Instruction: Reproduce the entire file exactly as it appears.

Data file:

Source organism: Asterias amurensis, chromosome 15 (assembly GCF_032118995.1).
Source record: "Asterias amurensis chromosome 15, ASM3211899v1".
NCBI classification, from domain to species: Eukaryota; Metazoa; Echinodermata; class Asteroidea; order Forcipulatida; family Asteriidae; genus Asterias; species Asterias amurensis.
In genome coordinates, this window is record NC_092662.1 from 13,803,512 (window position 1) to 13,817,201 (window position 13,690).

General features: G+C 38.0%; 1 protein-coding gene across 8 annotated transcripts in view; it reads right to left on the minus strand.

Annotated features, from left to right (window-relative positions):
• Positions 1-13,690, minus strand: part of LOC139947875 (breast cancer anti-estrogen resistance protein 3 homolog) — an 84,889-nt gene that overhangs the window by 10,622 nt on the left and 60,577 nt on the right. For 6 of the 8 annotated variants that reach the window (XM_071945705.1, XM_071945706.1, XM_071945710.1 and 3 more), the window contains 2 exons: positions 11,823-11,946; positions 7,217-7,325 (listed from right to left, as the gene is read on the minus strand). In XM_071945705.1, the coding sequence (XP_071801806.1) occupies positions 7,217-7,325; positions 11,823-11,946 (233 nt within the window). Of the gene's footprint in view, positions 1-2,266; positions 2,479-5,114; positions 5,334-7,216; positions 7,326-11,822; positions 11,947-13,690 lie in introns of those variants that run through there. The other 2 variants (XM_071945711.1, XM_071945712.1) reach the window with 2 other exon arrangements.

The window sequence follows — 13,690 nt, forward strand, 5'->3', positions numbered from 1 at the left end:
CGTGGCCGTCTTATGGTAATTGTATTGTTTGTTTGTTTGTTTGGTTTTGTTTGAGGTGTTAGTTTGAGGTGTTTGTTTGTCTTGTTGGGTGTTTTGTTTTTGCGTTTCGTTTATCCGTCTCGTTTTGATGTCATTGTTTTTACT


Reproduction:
Source organism: Asterias amurensis, chromosome 15 (assembly GCF_032118995.1).
Source record: "Asterias amurensis chromosome 15, ASM3211899v1".
NCBI classification, from domain to species: Eukaryota; Metazoa; Echinodermata; class Asteroidea; order Forcipulatida; family Asteriidae; genus Asterias; species Asterias amurensis.
In genome coordinates, this window is record NC_092662.1 from 13,803,512 (window position 1) to 13,817,201 (window position 13,690).

General features: G+C 38.0%; 1 protein-coding gene across 8 annotated transcripts in view; it reads right to left on the minus strand.

Annotated features, from left to right (window-relative positions):
• Positions 1-13,690, minus strand: part of LOC139947875 (breast cancer anti-estrogen resistance protein 3 homolog) — an 84,889-nt gene that overhangs the window by 10,622 nt on the left and 60,577 nt on the right. For 6 of the 8 annotated variants that reach the window (XM_071945705.1, XM_071945706.1, XM_071945710.1 and 3 more), the window contains 2 exons: positions 11,823-11,946; positions 7,217-7,325 (listed from right to left, as the gene is read on the minus strand). In XM_071945705.1, the coding sequence (XP_071801806.1) occupies positions 7,217-7,325; positions 11,823-11,946 (233 nt within the window). Of the gene's footprint in view, positions 1-2,266; positions 2,479-5,114; positions 5,334-7,216; positions 7,326-11,822; positions 11,947-13,690 lie in introns of those variants that run through there. The other 2 variants (XM_071945711.1, XM_071945712.1) reach the window with 2 other exon arrangements.

The window sequence follows — 13,690 nt, forward strand, 5'->3', positions numbered from 1 at the left end:
CGTGGCCGTCTTATGGTAATTGTATTGTTTGTTTGTTTGTTTGGTTTTGTTTGAGGTGTTAGTTTGAGGTGTTTGTTTGTCTTGTTGGGTGTTTTGTTTTTGCGTTTCGTTTATCCGTCTCGTTTTGATGTCATTGTTTTTACT